A-frames have always been a timeless example of mid-century architecture. The name, of course, comes from their utilitarian design. Typical examples incorporate a sharp roof pitch that flows all the way down to the foundation. Conceptually this idea is straightforward, but it’s also unaccommodating. This is especially true for tiny home designs.

Sloping walls are the A-frame’s signature feature, and they tend to leave an awkward amount of unused space near the cabin’s apex. This is the primary reason you don’t see two-story A-frame cabins; their natural symmetry simply doesn’t allow for it. Only serious custom modifications can allow for the facilitation of a second-story variation.

Additionally, those dramatic sloping walls make decorating an A-frame nearly impossible. What you end up with is a hostile environment that cannibalizes function while producing tons of underutilized space.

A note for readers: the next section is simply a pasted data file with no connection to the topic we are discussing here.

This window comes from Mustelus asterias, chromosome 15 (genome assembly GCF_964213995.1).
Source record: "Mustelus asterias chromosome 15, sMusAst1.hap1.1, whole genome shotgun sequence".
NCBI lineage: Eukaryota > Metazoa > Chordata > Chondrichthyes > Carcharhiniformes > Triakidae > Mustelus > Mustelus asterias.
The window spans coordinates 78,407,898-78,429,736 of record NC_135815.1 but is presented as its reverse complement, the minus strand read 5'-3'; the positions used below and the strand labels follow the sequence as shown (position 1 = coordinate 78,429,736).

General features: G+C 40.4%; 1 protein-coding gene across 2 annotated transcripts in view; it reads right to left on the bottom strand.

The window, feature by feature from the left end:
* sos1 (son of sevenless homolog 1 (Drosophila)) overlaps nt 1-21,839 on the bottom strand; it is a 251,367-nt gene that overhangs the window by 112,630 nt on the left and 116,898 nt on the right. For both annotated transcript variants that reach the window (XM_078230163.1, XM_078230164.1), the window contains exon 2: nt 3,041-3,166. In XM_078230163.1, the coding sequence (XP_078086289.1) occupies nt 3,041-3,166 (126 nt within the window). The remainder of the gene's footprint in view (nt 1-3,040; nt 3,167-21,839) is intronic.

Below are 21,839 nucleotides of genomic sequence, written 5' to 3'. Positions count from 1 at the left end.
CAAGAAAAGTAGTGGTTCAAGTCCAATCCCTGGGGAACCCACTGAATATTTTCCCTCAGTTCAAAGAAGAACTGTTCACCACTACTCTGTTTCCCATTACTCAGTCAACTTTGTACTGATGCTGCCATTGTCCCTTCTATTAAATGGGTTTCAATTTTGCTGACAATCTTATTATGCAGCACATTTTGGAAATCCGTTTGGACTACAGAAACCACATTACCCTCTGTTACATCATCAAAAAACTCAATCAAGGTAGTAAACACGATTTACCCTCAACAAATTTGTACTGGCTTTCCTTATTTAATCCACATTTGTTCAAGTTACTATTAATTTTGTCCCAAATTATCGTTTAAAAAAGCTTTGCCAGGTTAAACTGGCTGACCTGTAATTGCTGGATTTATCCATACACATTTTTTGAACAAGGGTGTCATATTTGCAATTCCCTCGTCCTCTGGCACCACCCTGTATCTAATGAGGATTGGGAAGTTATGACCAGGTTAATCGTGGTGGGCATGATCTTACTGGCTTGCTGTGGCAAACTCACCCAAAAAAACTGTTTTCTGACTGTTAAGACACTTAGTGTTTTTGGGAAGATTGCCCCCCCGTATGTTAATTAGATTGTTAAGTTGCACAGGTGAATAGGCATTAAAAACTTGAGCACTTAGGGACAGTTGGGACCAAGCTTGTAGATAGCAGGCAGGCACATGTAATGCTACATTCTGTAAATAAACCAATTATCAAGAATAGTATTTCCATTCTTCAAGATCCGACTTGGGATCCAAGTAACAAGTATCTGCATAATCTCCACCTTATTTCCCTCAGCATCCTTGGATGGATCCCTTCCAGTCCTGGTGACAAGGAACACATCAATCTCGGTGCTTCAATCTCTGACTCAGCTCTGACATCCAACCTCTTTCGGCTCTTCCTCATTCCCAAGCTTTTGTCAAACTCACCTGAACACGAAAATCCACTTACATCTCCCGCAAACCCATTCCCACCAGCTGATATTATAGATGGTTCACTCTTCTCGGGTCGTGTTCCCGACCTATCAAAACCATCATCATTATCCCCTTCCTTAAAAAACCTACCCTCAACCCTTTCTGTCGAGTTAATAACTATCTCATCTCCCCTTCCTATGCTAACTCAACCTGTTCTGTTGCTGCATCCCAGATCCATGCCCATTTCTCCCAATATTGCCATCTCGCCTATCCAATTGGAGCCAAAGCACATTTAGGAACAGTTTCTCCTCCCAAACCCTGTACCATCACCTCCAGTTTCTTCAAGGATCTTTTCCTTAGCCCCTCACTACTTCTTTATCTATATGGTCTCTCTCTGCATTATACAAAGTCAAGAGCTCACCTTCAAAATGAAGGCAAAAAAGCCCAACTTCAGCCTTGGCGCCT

Many people assume a tiny structure comes with an inherent sacrifice. But we believe that coziness should never be a transaction with discomfort. In other words, don’t let your lofty escape be a place where troubles can still find you.

Take a look at this cabin we’re currently building in Astoria, and take note of its size. The soon-to-be occupant worked with us to ensure we avoided any of the aforementioned problems associated with tiny living. Packed in this little unit are two bedrooms, two bathrooms, and a 144 sq. ft. covered porch with plenty of room to spare.

Nothing really defies imagination like saying no. If you’re determined, we’d love to help. We’ve completed many projects here at DC Builders, each one falling on different points along the spectrum. What drives us is our ability to say yes, no matter what project you throw our way.

To get started on your own tiny home or cabin design, request a free quote today.